Commentary

Trump’s budget guts Medicaid; would devastate services to children and others in need

When the U.S. House passed the American Health Care Act (AHCA) earlier this month, GOP lawmakers made it painfully clear that they intended to cut and dismantle Medicaid as we know it. Cuts to Medicaid as proposed by the AHCA would shift more than $6 billion dollars onto North Carolina state government as the proposal dismantles Medicaid’s current funding structure and devolves it to a “per capita” cap or block grant. Such massive cuts would put the lives of two million North Carolinians at risk, most of whom are children. Nationally, the AHCA would cut federal funding by 25 percent over 10 years and end coverage to 14 million people across the U.S.

Now, if that isn’t bad enough, Trump’s newly released budget proposes to dramatically expand those damaging cuts. Indeed, Trump’s budget would cut Medicaid by an additional $610 billion. Together, Trump’s budget and the AHCA would cut Medicaid in half (or by $1.4 trillion). Elizabeth G. Taylor of the National Health Law Program put it this way:

“In times of great economic inequalities, the president’s budget is wildly out-of-touch, cynical and cold-hearted. Medicaid, regardless of political rhetoric, is a popular and effective health care program for low-income individuals and families and provides quality care to more than 30 million children. The program is integral to health care providers, professionals and hospitals who provide care to Medicaid beneficiaries. These cuts, if enacted, would harm tens of millions of people, and to what end?  Shrinking the federal government is not a sufficient justification when millions will suffer.”

Needless to say, such massive cuts will have devastating impacts on North Carolina’s Medicaid program. Drops in federal funding for Medicaid will force North Carolina to make difficult/impossible decisions. To maintain coverage for the state’s most vulnerable (children, people with disabilities, and older adults) North Carolina will have to raise taxes or make draconian cuts — to provider payments, benefits,  enrollment or all of the above.

To make matters even worse, Trump’s budget also goes after a program that has long enjoyed bipartisan support, the Children’s Health Insurance Program (CHIP), as it cuts approximately $6 billion from that program. On top of that, it only assumes that CHIP exists at all through 2019. Together, the proposed cuts to Medicaid and CHIP threaten the well-being and healthy development of North Carolina’s children. More than one million children rely on Medicaid and CHIP. These programs help North Carolina’s most vulnerable children – these are children in foster care, living in poverty, and children with disabilities.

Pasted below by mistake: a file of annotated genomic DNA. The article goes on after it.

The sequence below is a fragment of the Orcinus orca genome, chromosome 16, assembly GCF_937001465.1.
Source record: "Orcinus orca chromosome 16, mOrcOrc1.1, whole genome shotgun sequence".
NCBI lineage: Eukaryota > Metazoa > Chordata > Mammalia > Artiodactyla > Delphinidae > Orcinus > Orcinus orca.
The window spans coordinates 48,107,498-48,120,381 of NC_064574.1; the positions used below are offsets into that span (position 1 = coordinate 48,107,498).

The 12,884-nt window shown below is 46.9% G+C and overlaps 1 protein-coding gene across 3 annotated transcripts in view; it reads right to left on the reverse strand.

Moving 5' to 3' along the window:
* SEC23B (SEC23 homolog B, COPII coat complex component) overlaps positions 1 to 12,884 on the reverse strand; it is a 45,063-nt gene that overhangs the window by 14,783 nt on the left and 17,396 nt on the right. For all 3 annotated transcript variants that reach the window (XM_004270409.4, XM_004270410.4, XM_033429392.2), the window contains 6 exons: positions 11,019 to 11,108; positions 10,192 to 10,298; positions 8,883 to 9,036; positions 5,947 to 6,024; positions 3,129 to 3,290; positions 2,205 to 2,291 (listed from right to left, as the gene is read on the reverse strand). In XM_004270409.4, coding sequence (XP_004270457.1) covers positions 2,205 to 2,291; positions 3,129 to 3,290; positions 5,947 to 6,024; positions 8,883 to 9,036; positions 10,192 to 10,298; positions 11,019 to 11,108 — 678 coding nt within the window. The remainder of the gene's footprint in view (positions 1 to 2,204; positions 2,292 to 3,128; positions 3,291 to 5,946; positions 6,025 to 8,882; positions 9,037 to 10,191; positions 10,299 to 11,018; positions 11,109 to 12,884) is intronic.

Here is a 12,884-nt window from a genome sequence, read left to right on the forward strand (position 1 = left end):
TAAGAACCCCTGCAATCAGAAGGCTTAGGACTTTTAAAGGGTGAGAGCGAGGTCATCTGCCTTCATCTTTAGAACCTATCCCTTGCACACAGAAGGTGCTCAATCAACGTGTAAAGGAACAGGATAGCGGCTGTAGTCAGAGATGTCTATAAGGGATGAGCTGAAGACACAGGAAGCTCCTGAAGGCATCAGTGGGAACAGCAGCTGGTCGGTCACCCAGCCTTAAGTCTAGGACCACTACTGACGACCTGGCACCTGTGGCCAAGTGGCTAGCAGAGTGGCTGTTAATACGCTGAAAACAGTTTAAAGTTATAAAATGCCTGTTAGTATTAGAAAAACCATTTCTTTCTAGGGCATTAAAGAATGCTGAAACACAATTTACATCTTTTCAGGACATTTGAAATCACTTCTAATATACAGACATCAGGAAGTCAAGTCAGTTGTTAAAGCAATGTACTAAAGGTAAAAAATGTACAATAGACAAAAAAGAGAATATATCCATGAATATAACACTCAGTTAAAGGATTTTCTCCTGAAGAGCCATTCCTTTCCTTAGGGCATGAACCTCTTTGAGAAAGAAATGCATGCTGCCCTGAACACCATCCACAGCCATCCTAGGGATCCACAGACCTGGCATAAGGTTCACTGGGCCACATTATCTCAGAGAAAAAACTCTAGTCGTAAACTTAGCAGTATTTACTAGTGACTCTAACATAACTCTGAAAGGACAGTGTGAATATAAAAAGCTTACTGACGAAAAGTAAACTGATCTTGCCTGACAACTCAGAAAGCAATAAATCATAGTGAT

Trump’s budget claims to put taxpayers first, but, this is a disastrously shortsighted claim. The truth, of course, is that children with Medicaid coverage have higher education attainment, get better jobs and are much more likely to grow up to be successful tax-paying adults. Tragically, this obvious and simple connection appears to be too much for the President and his allies in Congress to grasp.

Commentary

North Carolina’s Medicaid reform is missing one transformative component

Dr. Mandy Cohen, Secretary of North Carolina’s Department of Health and Human Services, hosted the fourth and last Medicaid Reform Public hearing last night in Raleigh. Secretary Cohen noted that even though there were hearings last year before the previous administration submitted its plan to move North Carolina’s Medicaid program to a hybrid managed care model, she wanted to hear from providers, Medicaid enrollees, advocates and community members. And like last year’s hearings, approximately half of the comments highlighted the fact that Medicaid reform is not going far enough because the state has not closed the coverage gap.

Mothers, stroke survivors, pediatricians, representatives of health insurers, and members of the faith community all called for North Carolina to extend Medicaid coverage to 500,000 North Carolinians in the coverage gap. Thirty-two states – including Washington D.C. – have successfully extended coverage to veterans, low-wage workers, students, and parents.

One health concern that was raised many times in relation to closing the coverage gap is addressing North Carolina’s opioid crisis. If lawmakers lift the Medicaid blockade, 20 percent of uninsured adults with opioid addiction can finally access the care they need. On top of that, research shows that there are at least 144,000 uninsured North Carolinians with substance use disorders or mental illness that would benefit in lawmakers extend Medicaid coverage. Research also shows that Medicaid coverage increases one’s ability to access both inpatient and outpatient treatment. For example, 37 percent of people with Medicaid coverage are able to receive treatment for opioid addiction compared to only 20 percent of the uninsured.